In newspapers and magazines, on radio and television, advertising has always struggled with the question of precision. Particular outlets or shows might be associated with a general audience size and demographic, but the measures were coarse, the impacts uncertain.
It’s different today. Digital advertising promises to replace the “spray-and-pray” tactics of the past with a hyper-refined consumer insight and segmentation of consumers. “This relevance is the core promise, the bright future, of the digital advertising industry,” writes Jiwoong Shin, professor of marketing at Yale School of Management, in a working paper coauthored with Woochoel Shin from the University of Florida. “But the reality is not playing out so well.”
A 2019 survey of 287,000 people found that 90% of them consider targeted mobile phone ads annoying. This was up from 79% in 2018. How could this be? If the technology is getting better, why are the outcomes getting worse?
It turns out the problem of irrelevant – if not downright annoying – advertising is widespread. A 2019 survey of 287,000 people found that 90% of them consider targeted mobile phone ads annoying. This was up from 79% in 2018. How could this be? If the technology is getting better, why are the outcomes getting worse?
Shin and his coauthor explore this paradox using a model that replicates online ad purchase process. They find that this inefficiency arises not from failures in technology, but from fundamental incentive structures in the marketing industry that lead to irrelevant ads.
The model presents a world in which two companies hire the same marketing agency. The agency is both contractually committed to placing a certain number of ads on each company’s behalf and limited (by the companies’ marketing budgets) in the number of ads it can place. Given this, when an advertising slot opens up in an online auction – for, say, a banner at the top of a newspaper, or a spot in a social network feed – the agency has to decide whether to place an ad for either one of the companies in light of the consumers they’ll be reaching. Well-placed ads provide a triple benefit: the company reaches the right consumers; consumers learn about relevant products; and the agency makes more profit.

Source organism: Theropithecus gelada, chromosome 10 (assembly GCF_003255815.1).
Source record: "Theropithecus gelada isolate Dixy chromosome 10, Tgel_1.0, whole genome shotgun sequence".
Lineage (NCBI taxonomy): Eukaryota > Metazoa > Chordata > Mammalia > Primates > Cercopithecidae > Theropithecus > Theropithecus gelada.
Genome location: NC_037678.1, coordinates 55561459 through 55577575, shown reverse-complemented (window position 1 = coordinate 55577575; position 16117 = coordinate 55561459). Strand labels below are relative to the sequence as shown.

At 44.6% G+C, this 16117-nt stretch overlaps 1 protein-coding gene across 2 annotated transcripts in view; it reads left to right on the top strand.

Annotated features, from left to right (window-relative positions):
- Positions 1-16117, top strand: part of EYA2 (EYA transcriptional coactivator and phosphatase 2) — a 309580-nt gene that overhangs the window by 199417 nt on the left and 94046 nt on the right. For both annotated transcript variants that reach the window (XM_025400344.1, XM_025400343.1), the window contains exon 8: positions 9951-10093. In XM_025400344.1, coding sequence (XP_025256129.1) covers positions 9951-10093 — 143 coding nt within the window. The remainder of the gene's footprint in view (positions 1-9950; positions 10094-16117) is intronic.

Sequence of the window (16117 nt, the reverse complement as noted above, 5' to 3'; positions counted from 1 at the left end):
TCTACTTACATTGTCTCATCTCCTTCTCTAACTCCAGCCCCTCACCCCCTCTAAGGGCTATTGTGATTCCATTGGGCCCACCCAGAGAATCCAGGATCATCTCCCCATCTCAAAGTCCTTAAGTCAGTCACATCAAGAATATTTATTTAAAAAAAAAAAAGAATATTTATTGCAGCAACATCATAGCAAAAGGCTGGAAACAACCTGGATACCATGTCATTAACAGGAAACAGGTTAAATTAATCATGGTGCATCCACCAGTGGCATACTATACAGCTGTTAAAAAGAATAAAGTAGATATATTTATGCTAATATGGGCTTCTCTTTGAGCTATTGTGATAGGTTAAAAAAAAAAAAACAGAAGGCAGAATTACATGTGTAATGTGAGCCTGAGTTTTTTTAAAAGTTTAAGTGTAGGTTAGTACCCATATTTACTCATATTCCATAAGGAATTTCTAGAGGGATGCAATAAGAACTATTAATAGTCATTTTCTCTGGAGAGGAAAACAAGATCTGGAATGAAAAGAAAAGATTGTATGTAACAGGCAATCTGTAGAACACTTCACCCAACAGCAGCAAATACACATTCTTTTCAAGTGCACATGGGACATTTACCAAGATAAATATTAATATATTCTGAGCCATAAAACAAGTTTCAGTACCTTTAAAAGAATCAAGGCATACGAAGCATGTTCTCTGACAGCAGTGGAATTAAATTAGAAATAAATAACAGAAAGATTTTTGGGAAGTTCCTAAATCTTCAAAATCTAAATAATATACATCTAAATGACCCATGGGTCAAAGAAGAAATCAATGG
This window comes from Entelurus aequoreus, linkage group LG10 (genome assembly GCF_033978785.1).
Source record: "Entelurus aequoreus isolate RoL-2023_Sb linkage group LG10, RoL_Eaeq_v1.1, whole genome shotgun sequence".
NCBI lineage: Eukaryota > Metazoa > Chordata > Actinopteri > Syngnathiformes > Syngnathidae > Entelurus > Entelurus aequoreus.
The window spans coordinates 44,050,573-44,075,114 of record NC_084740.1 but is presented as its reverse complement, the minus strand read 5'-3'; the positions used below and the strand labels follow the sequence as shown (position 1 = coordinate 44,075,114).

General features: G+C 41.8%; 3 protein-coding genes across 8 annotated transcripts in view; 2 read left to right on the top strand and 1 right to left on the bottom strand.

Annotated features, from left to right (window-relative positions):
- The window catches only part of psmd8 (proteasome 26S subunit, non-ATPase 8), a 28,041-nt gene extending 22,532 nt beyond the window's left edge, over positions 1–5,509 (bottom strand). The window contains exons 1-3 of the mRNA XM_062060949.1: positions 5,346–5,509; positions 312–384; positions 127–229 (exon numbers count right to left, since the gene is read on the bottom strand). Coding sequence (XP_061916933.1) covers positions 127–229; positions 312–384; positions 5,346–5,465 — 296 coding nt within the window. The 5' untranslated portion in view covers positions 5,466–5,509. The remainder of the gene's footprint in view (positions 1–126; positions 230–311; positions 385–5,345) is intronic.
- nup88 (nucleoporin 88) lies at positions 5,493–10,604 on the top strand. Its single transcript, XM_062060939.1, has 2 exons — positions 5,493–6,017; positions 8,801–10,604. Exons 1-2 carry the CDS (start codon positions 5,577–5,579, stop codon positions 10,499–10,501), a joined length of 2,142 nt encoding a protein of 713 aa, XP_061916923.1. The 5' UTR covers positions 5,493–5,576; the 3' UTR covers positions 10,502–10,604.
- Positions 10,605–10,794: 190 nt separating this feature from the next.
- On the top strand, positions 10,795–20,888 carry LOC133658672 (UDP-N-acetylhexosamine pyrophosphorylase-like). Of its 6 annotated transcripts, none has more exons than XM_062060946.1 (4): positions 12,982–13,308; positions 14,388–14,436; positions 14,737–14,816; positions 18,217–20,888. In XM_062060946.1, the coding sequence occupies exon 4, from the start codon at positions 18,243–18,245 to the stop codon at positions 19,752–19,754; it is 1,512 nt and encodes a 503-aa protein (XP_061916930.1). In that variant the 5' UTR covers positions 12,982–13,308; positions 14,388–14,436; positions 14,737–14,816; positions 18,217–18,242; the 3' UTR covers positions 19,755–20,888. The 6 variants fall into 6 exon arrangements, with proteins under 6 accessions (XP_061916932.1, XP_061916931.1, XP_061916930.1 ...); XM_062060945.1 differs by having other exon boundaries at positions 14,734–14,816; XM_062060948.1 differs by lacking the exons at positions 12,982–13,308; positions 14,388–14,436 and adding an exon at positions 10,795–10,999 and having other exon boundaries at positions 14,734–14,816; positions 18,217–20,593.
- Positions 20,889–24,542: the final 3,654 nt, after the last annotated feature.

The researchers find that as one company becomes increasingly niche compared to a second mainstream company, the agency is likely to push a number of irrelevant ads from the niche company on a completely mismatched set of consumers.
Why? “In essence, to save a future and potentially more relevant impression for the mainstream advertiser, the ad agency ‘dumps’ the current impression to a less relevant (or even completely irrelevant) advertiser,” the researchers write. In this way, the agency “can spare the mainstream advertiser for the future impression, which may have a higher chance of matching,” while also meeting its contractual obligations. It is, in short, the future prospect of agency profit that creates irrelevant online ads.
But what happens, the researchers ask, if the agency does not need to place a specified number of advertisements? In this case, oddly enough, the agency places no ads at all, as it waits perpetually for a better match to come along. “Without being contractually bound, a strategic agency may choose to allocate zero impressions by forgoing the current mediocre opportunity for a better future opportunity,” the researchers write. Future possibility again becomes the enemy of present choice, though with different outcomes.
In the end, the promise of modern advertising technologies, which tout nearly perfect knowledge of the consumer, can only go so far. After all, marketing agencies “serve multiple advertisers, and they strategically allocate impressions to maximize profits,” write Shin and his coauthor. “Irrelevant advertising is an inescapable reality arising not from technological imperfections, but from an incentive problem inherent in the advertising industry’s institutional arrangement.”